The next stage was packaging and marketing the product. The product was a collaborative effort between Stephanie and Olivia. “Manille” (French for Manila) was chosen by Olivia as the brand and Stephanie suggested it be called Liqueur de Calamansi. “We also collaborated on the packaging concept and chose a French country style for the label but with Filipino design elements like the floral embroidery and callado design you would find in a barong tagalog for the back label,” says Olivia. Stephanie envisioned a vintage label but with a current approach in the design and this gave Manille Liqueur de Calamansi a distinct look and feel, something classically old world, natural and inviting to match the brand’s identity. “We also came out with gift bags made of cheesecloth and tin canisters that are consistent with the brand identity,” says Olivia.

“I’m really happy with what Destileria Limtuaco has created,” adds Stephanie. “Manille Liqueur de Calamansi is a great product and I’m proud to be part of this project from concept to implementation and to be its brand ambassador. We’re now talking about what other Philippine flavors to add to this line.”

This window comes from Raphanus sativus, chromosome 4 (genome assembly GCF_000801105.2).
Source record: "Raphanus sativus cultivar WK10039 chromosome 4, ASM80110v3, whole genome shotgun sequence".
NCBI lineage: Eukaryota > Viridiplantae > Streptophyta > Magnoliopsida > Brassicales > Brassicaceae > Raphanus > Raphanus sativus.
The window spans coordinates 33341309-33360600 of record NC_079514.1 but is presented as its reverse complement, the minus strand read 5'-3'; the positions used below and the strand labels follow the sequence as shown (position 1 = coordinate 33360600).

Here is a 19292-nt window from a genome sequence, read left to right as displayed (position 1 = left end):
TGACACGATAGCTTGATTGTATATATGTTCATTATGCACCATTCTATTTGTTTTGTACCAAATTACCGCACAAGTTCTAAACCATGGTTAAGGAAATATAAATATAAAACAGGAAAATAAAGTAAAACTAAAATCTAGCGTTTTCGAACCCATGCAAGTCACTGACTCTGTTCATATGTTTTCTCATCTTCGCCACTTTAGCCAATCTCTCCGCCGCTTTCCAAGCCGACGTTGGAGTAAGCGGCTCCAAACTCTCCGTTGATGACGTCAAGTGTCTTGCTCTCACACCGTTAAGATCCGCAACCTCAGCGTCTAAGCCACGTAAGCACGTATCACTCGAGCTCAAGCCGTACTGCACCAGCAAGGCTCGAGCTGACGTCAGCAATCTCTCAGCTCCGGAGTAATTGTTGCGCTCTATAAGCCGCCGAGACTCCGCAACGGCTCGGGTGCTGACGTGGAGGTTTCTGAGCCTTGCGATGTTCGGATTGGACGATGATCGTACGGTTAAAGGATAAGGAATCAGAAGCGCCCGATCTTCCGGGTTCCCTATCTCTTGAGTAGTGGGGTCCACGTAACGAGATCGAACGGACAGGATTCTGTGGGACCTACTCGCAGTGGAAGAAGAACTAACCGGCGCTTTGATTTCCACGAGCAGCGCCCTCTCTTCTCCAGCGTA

The next challenge for Olivia was sourcing calamansi rinds for the commercial production of Manille. (Why rinds? Rinds contain the zest that is essential to producing liqueurs like limoncello.)

On June 12, Independence Day, Olivia met the Department of Agriculture’s Undersecretary for Special Concerns, Berna Romulo-Puyat, during the opening of Mafbex at the World Trade Center. “I went up to Usec Berna to thank her for helping us promote Paradise Mango Rum Liqueur in their various trade shows and to inform her that we had a new product, Amadeo Coffee Liqueur, which would very soon be exported to the US. I also mentioned a new product in the making, but my problem was I didn’t know where to get the calamansi rinds,” says Olivia.

Call it serendipity. Usec. Berna immediately called director Dax Gazmin of the DA’s Agribusiness Marketing Assistance Service (DA-AMAS) and introduced him to Olivia. It so happened that they had been trying to find additional markets for Mindoro’s calamansi farmers. When Olivia mentioned that they only needed calamansi rinds and not the whole fruit, this got director Gazmin and Usec. Romulo-Puyat even more excited.